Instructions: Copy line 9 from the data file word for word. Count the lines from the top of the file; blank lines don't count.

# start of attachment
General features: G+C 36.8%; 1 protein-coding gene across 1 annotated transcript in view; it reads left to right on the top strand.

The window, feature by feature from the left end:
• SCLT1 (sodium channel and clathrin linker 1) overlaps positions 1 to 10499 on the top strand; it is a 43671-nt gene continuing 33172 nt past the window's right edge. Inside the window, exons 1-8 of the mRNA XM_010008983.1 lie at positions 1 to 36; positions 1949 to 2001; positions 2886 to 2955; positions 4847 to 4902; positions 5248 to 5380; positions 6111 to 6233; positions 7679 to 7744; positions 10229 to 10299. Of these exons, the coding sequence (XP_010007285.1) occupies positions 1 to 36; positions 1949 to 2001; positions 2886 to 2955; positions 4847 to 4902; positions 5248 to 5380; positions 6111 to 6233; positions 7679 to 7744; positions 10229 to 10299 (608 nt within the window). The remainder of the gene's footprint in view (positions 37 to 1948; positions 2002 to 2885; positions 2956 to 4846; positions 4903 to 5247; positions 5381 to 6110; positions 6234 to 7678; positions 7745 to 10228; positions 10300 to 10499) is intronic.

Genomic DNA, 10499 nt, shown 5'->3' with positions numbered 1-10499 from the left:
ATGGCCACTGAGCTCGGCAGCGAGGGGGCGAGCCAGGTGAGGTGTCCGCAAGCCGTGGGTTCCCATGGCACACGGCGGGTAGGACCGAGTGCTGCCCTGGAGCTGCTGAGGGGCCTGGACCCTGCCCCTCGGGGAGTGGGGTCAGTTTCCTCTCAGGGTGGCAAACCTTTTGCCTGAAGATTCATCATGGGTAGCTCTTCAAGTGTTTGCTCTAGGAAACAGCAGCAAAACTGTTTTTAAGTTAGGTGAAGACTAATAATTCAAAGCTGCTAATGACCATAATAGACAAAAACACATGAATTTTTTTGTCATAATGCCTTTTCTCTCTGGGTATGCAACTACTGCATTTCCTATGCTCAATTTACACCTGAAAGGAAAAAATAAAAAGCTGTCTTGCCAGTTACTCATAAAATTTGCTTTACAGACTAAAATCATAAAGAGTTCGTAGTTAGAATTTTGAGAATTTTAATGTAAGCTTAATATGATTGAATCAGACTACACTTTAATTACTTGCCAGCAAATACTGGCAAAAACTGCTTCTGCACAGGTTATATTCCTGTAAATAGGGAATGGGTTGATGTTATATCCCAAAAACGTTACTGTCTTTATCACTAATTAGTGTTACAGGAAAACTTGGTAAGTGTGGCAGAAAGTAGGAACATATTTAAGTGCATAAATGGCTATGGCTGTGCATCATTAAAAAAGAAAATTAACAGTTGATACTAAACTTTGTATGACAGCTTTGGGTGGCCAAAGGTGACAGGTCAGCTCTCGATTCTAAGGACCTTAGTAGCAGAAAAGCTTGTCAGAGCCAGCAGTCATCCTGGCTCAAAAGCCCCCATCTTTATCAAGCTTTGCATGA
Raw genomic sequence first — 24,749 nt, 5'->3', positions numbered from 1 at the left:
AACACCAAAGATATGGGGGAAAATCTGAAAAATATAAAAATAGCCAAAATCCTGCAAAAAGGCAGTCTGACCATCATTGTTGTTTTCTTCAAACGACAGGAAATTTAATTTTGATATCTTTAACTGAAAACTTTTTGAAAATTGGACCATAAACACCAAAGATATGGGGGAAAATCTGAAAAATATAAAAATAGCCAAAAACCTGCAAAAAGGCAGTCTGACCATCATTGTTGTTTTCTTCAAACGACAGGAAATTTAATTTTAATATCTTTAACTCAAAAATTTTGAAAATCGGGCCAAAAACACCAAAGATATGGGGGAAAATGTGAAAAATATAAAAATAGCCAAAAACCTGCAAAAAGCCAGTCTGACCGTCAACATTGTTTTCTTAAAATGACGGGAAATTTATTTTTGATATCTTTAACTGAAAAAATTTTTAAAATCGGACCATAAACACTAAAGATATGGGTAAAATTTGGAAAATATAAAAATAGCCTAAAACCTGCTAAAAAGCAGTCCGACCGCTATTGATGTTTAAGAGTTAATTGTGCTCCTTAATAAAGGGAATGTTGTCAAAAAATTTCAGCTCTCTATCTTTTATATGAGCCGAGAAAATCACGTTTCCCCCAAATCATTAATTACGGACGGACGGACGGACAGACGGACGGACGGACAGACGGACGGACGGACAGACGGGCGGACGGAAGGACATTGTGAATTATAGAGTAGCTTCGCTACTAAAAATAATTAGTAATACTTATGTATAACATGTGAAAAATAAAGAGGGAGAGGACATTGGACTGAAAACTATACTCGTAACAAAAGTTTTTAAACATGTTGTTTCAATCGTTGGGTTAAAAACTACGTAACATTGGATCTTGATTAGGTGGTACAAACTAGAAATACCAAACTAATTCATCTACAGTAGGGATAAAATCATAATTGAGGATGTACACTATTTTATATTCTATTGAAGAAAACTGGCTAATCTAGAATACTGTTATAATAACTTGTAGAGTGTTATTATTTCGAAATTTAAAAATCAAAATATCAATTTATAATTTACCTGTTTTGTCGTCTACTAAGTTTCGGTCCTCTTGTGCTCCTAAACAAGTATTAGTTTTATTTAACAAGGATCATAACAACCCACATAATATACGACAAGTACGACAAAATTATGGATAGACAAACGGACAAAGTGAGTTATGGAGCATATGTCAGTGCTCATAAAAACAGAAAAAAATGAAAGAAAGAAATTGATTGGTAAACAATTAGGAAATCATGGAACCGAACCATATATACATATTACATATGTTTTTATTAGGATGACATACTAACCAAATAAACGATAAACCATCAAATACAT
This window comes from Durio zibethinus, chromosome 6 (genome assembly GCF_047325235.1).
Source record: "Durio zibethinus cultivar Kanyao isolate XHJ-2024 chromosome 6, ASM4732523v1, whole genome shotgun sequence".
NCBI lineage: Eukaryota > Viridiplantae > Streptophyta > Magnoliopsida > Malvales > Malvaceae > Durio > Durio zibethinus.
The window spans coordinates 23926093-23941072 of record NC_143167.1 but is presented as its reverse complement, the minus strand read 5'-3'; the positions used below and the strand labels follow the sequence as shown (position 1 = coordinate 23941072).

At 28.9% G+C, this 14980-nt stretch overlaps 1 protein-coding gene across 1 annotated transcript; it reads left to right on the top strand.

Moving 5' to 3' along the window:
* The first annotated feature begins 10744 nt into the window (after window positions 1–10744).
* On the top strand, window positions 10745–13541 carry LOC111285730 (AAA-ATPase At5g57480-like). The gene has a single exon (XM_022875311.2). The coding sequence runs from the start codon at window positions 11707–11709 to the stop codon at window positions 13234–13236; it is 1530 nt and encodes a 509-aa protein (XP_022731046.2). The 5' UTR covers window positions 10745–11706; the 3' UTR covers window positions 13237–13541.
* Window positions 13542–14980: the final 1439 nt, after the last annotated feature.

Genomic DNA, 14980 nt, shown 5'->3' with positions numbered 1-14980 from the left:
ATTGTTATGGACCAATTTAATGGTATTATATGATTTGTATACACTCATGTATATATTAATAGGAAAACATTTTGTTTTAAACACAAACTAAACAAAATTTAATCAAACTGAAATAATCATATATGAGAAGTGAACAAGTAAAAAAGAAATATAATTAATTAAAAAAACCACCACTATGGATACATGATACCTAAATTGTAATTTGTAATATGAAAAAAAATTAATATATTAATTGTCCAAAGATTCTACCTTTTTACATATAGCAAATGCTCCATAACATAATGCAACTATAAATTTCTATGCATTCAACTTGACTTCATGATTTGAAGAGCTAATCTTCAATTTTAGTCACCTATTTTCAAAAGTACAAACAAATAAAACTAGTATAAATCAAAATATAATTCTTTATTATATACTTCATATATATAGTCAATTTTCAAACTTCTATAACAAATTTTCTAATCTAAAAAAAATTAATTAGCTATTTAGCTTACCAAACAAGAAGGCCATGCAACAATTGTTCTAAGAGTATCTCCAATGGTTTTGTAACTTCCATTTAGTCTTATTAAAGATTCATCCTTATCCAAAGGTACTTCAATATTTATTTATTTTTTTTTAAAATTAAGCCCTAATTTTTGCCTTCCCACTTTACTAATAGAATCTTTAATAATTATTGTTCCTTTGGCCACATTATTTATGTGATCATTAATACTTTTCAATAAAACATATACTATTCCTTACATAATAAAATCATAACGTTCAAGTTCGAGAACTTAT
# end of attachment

Source record: "Durio zibethinus cultivar Kanyao isolate XHJ-2024 chromosome 6, ASM4732523v1, whole genome shotgun sequence".